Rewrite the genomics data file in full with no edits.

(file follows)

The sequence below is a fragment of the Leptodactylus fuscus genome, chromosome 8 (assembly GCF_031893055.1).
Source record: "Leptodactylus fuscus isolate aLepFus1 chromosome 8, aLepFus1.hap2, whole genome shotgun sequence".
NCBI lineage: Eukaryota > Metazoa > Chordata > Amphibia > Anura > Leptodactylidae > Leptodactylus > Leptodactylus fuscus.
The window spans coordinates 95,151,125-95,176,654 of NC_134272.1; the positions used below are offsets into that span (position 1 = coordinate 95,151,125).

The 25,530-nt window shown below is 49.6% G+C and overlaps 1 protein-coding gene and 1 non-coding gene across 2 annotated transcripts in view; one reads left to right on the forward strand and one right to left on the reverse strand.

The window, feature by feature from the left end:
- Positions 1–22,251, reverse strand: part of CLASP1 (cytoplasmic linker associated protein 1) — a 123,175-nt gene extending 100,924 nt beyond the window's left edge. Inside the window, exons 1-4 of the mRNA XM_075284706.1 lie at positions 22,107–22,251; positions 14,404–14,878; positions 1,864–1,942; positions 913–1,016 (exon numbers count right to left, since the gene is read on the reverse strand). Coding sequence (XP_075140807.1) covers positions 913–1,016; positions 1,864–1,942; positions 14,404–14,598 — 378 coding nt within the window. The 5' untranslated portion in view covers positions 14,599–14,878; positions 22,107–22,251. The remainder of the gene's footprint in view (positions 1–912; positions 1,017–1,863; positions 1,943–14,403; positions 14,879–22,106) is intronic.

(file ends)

The sequence below is a fragment of the Leptodactylus fuscus genome, chromosome 8 (assembly GCF_031893055.1).
Source record: "Leptodactylus fuscus isolate aLepFus1 chromosome 8, aLepFus1.hap2, whole genome shotgun sequence".
NCBI lineage: Eukaryota > Metazoa > Chordata > Amphibia > Anura > Leptodactylidae > Leptodactylus > Leptodactylus fuscus.
The window spans coordinates 95,151,125-95,176,654 of NC_134272.1; the positions used below are offsets into that span (position 1 = coordinate 95,151,125).

The 25,530-nt window shown below is 49.6% G+C and overlaps 1 protein-coding gene and 1 non-coding gene across 2 annotated transcripts in view; one reads left to right on the forward strand and one right to left on the reverse strand.

The window, feature by feature from the left end:
- Positions 1–22,251, reverse strand: part of CLASP1 (cytoplasmic linker associated protein 1) — a 123,175-nt gene extending 100,924 nt beyond the window's left edge. Inside the window, exons 1-4 of the mRNA XM_075284706.1 lie at positions 22,107–22,251; positions 14,404–14,878; positions 1,864–1,942; positions 913–1,016 (exon numbers count right to left, since the gene is read on the reverse strand). Coding sequence (XP_075140807.1) covers positions 913–1,016; positions 1,864–1,942; positions 14,404–14,598 — 378 coding nt within the window. The 5' untranslated portion in view covers positions 14,599–14,878; positions 22,107–22,251. The remainder of the gene's footprint in view (positions 1–912; positions 1,017–1,863; positions 1,943–14,403; positions 14,879–22,106) is intronic.